One thing to note is if you look at the DllImports for the NtrigISV.dll native library you will see that there is name mangling with the method calls. I had to use Dependency Walker to determine the actual names of the methods. So be warned that when N-Trig releases a new version of their DLL that this code will probably break.

N-Trig Gestures WinForm Test source code WinGestureTest.zip

Problems with Marshalling Data from C++ to C#

I had an issue where I was only getting the Zoom messages.  My friend, Ben Gavin, helped me solve the problem.  It had to do with marshalling the data into the struct.  The original C++ struct looks like this:

 

typedef struct _TNtrGestures

{  

    bool ReceiveZoom;

    bool UseUserZoomSettings;

    bool ReceiveScroll;

    bool UseUserScrollSettings;

    bool ReceiveFingersDoubleTap;

    bool UseUserFingersDoubleTapSettings;

    bool ReceiveRotate;

    bool UseUserRotateSettings;

} TNtrGestures;

 

For my original port, I just did a LayoutKind.Sequential and set everything as a bool like below.

    [StructLayout(LayoutKind.Sequential)]

    public struct TNtrGestures

    {

        public bool ReceiveZoom;

        public bool UseUserZoomSettings;

        public bool ReceiveScroll;

        public bool UseUserScrollSettings;

        public bool ReceiveFingersDoubleTap;

        public bool UseUserFingersDoubleTapSettings;

        public bool ReceiveRotate;

        public bool UseUserRotateSettings;

    }

Trouble is that bool in C++ is one byte where as a bool in C# is an Int32 or four bytes. Now if the C++ struct was labeled with a BOOL, then it would have been four bytes. So the new declaration of the struct in C# looks like this:

    [StructLayout(LayoutKind.Explicit)]

    public struct TNtrGestures

    {

        [FieldOffset(0)]public bool ReceiveZoom;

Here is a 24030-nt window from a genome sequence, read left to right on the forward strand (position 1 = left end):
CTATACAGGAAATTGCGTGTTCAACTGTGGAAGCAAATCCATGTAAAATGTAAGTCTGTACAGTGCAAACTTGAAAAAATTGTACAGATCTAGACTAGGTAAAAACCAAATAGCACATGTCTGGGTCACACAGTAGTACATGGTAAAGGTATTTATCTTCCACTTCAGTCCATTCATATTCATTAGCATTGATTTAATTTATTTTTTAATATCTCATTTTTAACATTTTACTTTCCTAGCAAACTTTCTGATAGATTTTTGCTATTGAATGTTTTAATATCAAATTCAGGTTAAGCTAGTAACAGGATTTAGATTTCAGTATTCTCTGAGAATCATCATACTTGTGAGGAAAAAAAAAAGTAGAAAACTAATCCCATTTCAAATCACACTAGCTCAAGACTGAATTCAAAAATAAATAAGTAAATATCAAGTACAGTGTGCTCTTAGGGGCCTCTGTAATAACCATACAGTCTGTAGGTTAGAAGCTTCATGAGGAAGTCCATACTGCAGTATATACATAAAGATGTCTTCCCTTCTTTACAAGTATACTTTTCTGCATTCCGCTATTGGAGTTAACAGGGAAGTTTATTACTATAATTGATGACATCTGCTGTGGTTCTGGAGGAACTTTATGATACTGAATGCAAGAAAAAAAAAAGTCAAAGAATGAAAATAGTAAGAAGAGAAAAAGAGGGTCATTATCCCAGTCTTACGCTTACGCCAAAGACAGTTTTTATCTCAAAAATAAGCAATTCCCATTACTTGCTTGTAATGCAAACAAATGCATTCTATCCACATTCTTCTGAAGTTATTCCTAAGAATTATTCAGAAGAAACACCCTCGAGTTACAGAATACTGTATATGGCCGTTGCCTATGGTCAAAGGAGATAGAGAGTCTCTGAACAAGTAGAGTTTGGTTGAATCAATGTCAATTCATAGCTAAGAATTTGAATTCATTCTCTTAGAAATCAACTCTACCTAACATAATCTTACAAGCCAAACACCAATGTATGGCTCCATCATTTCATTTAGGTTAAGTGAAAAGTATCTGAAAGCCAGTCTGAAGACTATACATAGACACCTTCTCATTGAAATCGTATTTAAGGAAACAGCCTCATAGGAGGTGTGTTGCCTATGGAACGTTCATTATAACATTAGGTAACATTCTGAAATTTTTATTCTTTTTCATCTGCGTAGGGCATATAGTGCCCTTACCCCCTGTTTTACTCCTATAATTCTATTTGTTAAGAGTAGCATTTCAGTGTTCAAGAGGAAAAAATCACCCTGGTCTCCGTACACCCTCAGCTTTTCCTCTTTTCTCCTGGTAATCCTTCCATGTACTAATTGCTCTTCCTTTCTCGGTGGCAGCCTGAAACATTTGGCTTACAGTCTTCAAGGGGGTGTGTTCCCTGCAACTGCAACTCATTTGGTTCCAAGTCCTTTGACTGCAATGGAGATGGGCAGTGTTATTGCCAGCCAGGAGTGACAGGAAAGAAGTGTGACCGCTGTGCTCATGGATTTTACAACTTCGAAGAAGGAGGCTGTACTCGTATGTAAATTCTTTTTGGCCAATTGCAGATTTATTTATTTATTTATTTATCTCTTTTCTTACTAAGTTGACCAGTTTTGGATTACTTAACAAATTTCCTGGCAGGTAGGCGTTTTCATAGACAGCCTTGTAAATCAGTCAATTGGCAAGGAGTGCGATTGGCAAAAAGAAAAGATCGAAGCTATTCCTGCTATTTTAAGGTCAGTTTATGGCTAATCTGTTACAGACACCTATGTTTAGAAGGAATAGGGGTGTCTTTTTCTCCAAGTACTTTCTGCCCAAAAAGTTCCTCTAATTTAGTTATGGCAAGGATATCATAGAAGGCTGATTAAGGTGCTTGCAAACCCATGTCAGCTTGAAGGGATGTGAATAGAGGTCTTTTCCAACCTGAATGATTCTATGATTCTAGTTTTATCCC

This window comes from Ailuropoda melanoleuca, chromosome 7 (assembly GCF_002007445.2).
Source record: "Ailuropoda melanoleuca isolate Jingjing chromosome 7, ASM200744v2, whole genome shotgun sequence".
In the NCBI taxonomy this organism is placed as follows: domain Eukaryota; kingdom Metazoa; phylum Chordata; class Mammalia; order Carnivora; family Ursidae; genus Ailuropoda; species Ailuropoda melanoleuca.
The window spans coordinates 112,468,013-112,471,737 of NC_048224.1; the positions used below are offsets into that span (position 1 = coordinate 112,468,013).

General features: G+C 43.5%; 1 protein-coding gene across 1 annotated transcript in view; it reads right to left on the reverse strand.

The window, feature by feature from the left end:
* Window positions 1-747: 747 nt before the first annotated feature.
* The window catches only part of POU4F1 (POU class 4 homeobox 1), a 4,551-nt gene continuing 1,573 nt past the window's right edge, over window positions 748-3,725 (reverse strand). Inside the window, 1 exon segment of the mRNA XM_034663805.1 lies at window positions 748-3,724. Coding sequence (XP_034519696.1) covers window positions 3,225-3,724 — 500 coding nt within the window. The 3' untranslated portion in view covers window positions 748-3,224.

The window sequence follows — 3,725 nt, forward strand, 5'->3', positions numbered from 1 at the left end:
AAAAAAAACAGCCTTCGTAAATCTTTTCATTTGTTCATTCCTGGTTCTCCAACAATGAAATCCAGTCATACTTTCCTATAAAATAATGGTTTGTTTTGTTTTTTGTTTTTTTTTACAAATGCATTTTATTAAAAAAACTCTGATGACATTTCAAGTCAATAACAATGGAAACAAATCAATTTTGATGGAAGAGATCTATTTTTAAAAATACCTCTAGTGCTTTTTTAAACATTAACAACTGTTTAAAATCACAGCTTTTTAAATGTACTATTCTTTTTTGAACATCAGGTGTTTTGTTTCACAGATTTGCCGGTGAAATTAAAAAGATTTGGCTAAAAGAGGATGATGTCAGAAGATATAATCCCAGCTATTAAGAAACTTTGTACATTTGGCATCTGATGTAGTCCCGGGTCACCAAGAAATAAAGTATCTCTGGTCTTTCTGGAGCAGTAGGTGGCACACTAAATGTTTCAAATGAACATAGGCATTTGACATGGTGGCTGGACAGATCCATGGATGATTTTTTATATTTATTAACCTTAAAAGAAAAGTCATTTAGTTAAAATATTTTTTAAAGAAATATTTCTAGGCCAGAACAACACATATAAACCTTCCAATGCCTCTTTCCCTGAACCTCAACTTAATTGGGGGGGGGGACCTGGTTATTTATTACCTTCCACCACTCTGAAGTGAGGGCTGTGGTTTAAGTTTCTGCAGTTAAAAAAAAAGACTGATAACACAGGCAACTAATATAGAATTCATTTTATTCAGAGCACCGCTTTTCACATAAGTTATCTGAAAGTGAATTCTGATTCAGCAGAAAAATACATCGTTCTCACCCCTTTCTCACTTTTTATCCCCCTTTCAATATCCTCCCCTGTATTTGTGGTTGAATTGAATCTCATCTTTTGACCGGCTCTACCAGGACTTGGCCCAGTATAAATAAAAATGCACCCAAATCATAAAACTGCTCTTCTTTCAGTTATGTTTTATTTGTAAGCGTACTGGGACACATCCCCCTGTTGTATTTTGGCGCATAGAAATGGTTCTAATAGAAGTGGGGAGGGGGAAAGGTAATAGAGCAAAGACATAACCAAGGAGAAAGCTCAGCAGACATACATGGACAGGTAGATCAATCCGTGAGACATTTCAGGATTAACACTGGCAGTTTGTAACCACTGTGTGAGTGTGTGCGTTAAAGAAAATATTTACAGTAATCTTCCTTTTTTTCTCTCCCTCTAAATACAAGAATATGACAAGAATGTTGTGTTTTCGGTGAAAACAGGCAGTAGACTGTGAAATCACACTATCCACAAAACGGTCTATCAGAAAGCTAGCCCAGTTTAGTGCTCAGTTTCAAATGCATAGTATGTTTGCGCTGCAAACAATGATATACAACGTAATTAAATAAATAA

[FieldOffset(1)]public bool UseUserZoomSettings;

        [FieldOffset(2)]public bool ReceiveScroll;

        [FieldOffset(3)]public bool UseUserScrollSettings;

        [FieldOffset(4)]public bool ReceiveFingersDoubleTap;

        [FieldOffset(5)]public bool UseUserFingersDoubleTapSettings;

        [FieldOffset(6)]public bool ReceiveRotate;

        [FieldOffset(7)]public bool UseUserRotateSettings;

    }

Once I used the FieldOffsetAttribute to set each bool to one byte each, the Rotate messages started to work correctly. Thanks Ben...


WPF Gestures Example Code

 

                WindowInteropHelper winHelper = new WindowInteropHelper(this);

                HwndSource hwnd = HwndSource.FromHwnd(winHelper.Handle);

                hwnd.AddHook(new HwndSourceHook(this.MessageProc));

 

Using the same GestureLib class library, I also created an app that shows how to capture the gestures using a WPF application.  That was an interesting exercise because I had never gotten a Windows handle from a WPF app.  I discovered the WinInteropHelper class that gets the underlying Windows handle. I also had to hook the MessageProc handler to get the messages.  The WndProc method is not available to override in WPF.

WPF Gestures Test source code WpfGestureTest.zip

Gesture Blocks - C# Game using Gestures and Flicks

Just creating test apps is boring and I wanted to create a game example that uses the flicks and gestures for control. I chose to build a simple game that shows off some of the possibilities for touch control. I call the game Gesture Blocks. It will give you a good starting point on using gestures in games. Watch the video to see the gestures in action.

Gesture Blocks Game source code WinGestureBlocks.zip

Conclusion

I hope the code I provided was useful and helpful. I will try to update the examples as issues are resolved. I'm also going to work on some other game examples that continue to show what can be done with gestures. The next project will be to load Windows 7 onto the tablet and write some code for more than DuoGestures.


posted on 2009-05-19 17:52 zmj 阅读(1336) 评论(1)  编辑 收藏 引用

评论

# re: Coding for Gestures and Flicks on Tablet PC running Vista 2011-01-12 22:52 rena_yang

你好,我是前面问你问题的人,能不能发到我邮箱呢,谢谢。48388266@qq.com  回复  更多评论   


只有注册用户登录后才能发表评论。
【推荐】超50万行VC++源码: 大型组态工控、电力仿真CAD与GIS源码库
网站导航: 博客园   IT新闻   BlogJava   知识库   博问   管理